A team of civil society organisations has called on the Justice Department in the Democratic Republic of Congo to dismiss all charges against some villagers involved in a face-off with an oil palm firm. The groups also want them immediately released from prison.
Five villagers from the communities of Yalifombo and Lokumete, in Tshopo province in DR Congo have been held in prison in the provincial capital of Kisangani since September 2019 on charges stemming from a land conflict with the Canadian oil palm plantation company Feronia Inc.
The five villagers and nine others were reportedly arrested by police in the middle of the night in early September 2019. Eight of them were subsequently transferred to a prison in Kisangani. After a few days in prison, three of the villagers were released without charges, after having paid a $500 fine to a courthouse clerk, it was gathered.
The remaining five villagers, among them
the chief of Yalifombo Village, had their first tribunal hearing nearly five
months later, on January 28, 2020. Only at this hearing were they informed that
they were being accused of causing damages to Feronia’s property and physical
injury to a Feronia staff member, sources disclosed.
The charges relate allegedly to an incident that occurred in June 2019 when villagers from Yalifombo confronted Feronia’s management for having improperly disposed of toxic waste in their territory.
In a letter demanding the release of the villagers, the CSOs said: “Shortly after Feronia-PHC dumped this waste, numerous villagers became sick and several people died after developing unusually strong diarrhea. After the incident, conversations between Feronia and the villagers took place, and the company agreed to remove the waste and comply with a social agreement that the two sides had signed in November 2018.
“As part of the social agreement, Feronia agreed to construct a school, a health clinic and a bore hole before planting oil palms on an area of community lands to supply a mill that the company was constructing in Lokumete, only a few kilometres away from the village of Yalifombo. In early September, during a ceremony to inaugurate Feronia’s planting programme, the local village leadership reminded the company of its overdue commitments. That evening, the police, arriving in Feronia vehicles, moved in to arrest the villagers.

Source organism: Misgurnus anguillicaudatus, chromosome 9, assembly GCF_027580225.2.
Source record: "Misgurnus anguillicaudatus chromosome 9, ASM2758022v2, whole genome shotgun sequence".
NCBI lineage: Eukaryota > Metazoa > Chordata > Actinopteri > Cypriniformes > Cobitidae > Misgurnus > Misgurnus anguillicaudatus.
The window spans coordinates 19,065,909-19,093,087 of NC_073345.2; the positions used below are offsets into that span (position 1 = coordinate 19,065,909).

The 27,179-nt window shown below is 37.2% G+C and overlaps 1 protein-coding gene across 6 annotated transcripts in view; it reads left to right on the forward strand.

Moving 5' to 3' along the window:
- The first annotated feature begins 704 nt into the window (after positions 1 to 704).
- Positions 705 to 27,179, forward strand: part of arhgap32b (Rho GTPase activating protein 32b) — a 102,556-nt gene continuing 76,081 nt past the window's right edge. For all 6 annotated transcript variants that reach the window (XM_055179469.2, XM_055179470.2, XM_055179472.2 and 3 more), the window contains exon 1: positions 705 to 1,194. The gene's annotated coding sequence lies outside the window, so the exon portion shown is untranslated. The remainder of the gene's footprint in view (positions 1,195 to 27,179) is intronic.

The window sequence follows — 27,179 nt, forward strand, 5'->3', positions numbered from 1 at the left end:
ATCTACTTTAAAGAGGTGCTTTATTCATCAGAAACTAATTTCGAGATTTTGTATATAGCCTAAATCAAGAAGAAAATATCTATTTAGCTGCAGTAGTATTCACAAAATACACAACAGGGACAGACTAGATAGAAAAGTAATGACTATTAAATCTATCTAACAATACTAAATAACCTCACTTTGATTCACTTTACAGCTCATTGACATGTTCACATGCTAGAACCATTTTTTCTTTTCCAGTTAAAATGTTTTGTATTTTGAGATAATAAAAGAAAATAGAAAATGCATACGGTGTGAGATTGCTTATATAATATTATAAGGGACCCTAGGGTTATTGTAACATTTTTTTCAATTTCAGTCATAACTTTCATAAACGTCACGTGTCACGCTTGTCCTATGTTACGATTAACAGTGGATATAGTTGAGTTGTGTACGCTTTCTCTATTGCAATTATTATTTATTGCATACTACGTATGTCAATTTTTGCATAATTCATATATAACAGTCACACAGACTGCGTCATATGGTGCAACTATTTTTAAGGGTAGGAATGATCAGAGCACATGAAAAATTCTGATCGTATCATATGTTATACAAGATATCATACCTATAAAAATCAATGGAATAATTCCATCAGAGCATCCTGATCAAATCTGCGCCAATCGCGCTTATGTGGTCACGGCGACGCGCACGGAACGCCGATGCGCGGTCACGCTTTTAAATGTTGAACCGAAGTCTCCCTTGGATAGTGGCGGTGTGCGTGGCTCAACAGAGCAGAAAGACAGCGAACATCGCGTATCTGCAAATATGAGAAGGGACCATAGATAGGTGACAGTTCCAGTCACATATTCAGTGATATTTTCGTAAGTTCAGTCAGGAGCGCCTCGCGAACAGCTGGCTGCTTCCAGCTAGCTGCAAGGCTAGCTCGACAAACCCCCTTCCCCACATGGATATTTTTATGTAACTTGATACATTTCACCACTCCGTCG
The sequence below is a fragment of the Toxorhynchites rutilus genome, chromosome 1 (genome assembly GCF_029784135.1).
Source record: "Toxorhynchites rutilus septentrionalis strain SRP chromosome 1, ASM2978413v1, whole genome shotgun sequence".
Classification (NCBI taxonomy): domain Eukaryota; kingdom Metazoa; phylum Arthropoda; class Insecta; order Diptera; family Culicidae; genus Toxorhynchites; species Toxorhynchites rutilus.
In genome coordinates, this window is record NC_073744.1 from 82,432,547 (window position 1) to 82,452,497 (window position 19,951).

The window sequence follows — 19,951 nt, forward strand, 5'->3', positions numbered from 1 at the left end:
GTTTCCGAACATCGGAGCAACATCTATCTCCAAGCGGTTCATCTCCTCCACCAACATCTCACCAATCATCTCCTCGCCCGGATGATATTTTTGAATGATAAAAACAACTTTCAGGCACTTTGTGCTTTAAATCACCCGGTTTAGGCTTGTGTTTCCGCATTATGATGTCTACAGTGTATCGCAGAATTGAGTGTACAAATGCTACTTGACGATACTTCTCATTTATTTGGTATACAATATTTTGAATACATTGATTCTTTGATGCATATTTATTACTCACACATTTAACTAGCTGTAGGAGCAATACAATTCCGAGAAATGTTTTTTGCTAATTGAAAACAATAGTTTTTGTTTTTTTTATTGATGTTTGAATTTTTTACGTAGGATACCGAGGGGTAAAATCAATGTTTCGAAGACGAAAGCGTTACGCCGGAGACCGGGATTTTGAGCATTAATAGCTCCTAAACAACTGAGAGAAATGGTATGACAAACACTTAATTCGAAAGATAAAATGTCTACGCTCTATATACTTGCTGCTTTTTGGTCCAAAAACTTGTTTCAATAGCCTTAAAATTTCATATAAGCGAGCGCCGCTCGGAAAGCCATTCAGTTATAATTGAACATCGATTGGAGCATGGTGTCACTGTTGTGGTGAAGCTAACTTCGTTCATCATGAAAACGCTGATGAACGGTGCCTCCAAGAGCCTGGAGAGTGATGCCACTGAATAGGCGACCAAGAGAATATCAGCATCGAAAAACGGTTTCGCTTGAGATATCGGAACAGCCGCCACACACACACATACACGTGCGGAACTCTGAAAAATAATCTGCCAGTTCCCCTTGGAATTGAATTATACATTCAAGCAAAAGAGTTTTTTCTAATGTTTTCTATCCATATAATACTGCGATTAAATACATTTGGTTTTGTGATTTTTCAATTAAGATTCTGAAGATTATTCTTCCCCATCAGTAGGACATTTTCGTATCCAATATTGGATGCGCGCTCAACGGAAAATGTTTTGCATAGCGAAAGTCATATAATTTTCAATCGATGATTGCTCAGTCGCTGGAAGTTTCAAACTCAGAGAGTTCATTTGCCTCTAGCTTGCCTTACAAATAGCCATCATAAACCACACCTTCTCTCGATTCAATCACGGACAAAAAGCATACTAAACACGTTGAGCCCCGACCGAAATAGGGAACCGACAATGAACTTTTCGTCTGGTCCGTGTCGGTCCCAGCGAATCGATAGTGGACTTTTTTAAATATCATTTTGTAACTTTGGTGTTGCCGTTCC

“No credible evidence was presented at the January 28, 2020 hearing that could connect the five villagers to any criminal actions. Rather, it was apparent that three of them had been targeted because they are leaders who are outspoken in demanding that Feronia comply with its commitments under the social agreement with the community. The other two villagers were arrested for reasons completely unrelated to what they were being charged with.
“One was simply accompanying those who were arrested as a police witness in order to inform the community where their leaders were being taken and what they were accused of, while the other was arrested by the police when he refused to let them search his house after the police accused him of hiding an opponent of the company.
“A lawyer linked to Feronia-PHC was present at the January hearing but did not have the proper documents to intervene, and the court moved to postpone the case until February 18, 2020. A bail of $1000 was set for the five villagers, which they could not pay, and thus they continue to be held in jail.
“These five villagers have been detained in deplorable conditions at the Kisangani prison for over five months now. They are detained 300km from home, unable to communicate with their families. There is no justification for their ongoing detention or for the charges that have been brought against them. This is clearly a case of Feronia Inc abusing of its power to intimidate villagers who dare challenge the company’s interests.
“The level of repression directed against villagers has escalated since Yalifombo and eight other villages filed a complaint with the German development bank (DEG) for a mediation process to resolve their long standing land conflicts with the company. There are reports that an offer was made to withdraw the charges against the five villagers if the Yalifombo community withdraws from the complaint process.
“We, the undersigned organisations, call for the courts in the DR Congo to dismiss all charges against the villagers and to immediately release them from prison.
“We also call on the European development banks, and the UK’s CDC Group in particular, to stop standing by as their client intimidates villagers who demand no more than the company stop taking their customary land and comply with its social agreement obligations. These banks are failing to live up to their responsibility.
“They must demand that their client immediately and unconditionally drop any charges against the five villagers. They must also ensure that Feronia, which is largely controlled by European development banks, commits to good faith negotiations as part of the DEG mediation process.”
The British development bank CDC Group holds over 40% of Feronia’s shares, while other European development banks, including Dutch FMO, German DEG, French Proparco and Belgian BIO have indirect equity stakes in Feronia or outstanding loans with the company’s subsidiary, Plantations et Huileries du Congo, PHC.